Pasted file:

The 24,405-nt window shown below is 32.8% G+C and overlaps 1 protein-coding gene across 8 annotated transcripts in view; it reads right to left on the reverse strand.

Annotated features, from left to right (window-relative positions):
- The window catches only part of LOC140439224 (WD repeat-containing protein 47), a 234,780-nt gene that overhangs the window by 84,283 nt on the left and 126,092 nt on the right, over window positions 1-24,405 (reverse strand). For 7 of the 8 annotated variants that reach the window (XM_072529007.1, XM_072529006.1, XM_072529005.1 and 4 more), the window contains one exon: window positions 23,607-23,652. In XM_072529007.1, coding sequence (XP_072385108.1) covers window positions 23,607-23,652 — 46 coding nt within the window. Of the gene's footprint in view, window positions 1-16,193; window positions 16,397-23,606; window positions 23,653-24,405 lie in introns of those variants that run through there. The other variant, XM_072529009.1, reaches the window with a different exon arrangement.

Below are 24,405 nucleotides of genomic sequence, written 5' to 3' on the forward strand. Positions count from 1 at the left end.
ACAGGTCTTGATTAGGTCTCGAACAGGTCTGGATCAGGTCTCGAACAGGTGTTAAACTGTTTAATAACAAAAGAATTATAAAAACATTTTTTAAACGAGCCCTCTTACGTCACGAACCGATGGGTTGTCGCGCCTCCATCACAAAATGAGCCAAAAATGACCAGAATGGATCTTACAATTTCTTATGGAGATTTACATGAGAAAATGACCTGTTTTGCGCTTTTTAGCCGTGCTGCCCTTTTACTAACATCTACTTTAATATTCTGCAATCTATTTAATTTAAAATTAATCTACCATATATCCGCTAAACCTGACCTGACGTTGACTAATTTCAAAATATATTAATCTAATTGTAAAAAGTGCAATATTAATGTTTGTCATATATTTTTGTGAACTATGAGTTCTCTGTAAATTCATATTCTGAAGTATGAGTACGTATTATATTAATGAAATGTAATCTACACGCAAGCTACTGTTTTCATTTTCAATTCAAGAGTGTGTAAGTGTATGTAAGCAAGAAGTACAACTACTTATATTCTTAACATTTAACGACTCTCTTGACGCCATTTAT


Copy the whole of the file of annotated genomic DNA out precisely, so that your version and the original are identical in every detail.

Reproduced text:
The 24,405-nt window shown below is 32.8% G+C and overlaps 1 protein-coding gene across 8 annotated transcripts in view; it reads right to left on the reverse strand.

Annotated features, from left to right (window-relative positions):
- The window catches only part of LOC140439224 (WD repeat-containing protein 47), a 234,780-nt gene that overhangs the window by 84,283 nt on the left and 126,092 nt on the right, over window positions 1-24,405 (reverse strand). For 7 of the 8 annotated variants that reach the window (XM_072529007.1, XM_072529006.1, XM_072529005.1 and 4 more), the window contains one exon: window positions 23,607-23,652. In XM_072529007.1, coding sequence (XP_072385108.1) covers window positions 23,607-23,652 — 46 coding nt within the window. Of the gene's footprint in view, window positions 1-16,193; window positions 16,397-23,606; window positions 23,653-24,405 lie in introns of those variants that run through there. The other variant, XM_072529009.1, reaches the window with a different exon arrangement.

Below are 24,405 nucleotides of genomic sequence, written 5' to 3' on the forward strand. Positions count from 1 at the left end.
ACAGGTCTTGATTAGGTCTCGAACAGGTCTGGATCAGGTCTCGAACAGGTGTTAAACTGTTTAATAACAAAAGAATTATAAAAACATTTTTTAAACGAGCCCTCTTACGTCACGAACCGATGGGTTGTCGCGCCTCCATCACAAAATGAGCCAAAAATGACCAGAATGGATCTTACAATTTCTTATGGAGATTTACATGAGAAAATGACCTGTTTTGCGCTTTTTAGCCGTGCTGCCCTTTTACTAACATCTACTTTAATATTCTGCAATCTATTTAATTTAAAATTAATCTACCATATATCCGCTAAACCTGACCTGACGTTGACTAATTTCAAAATATATTAATCTAATTGTAAAAAGTGCAATATTAATGTTTGTCATATATTTTTGTGAACTATGAGTTCTCTGTAAATTCATATTCTGAAGTATGAGTACGTATTATATTAATGAAATGTAATCTACACGCAAGCTACTGTTTTCATTTTCAATTCAAGAGTGTGTAAGTGTATGTAAGCAAGAAGTACAACTACTTATATTCTTAACATTTAACGACTCTCTTGACGCCATTTAT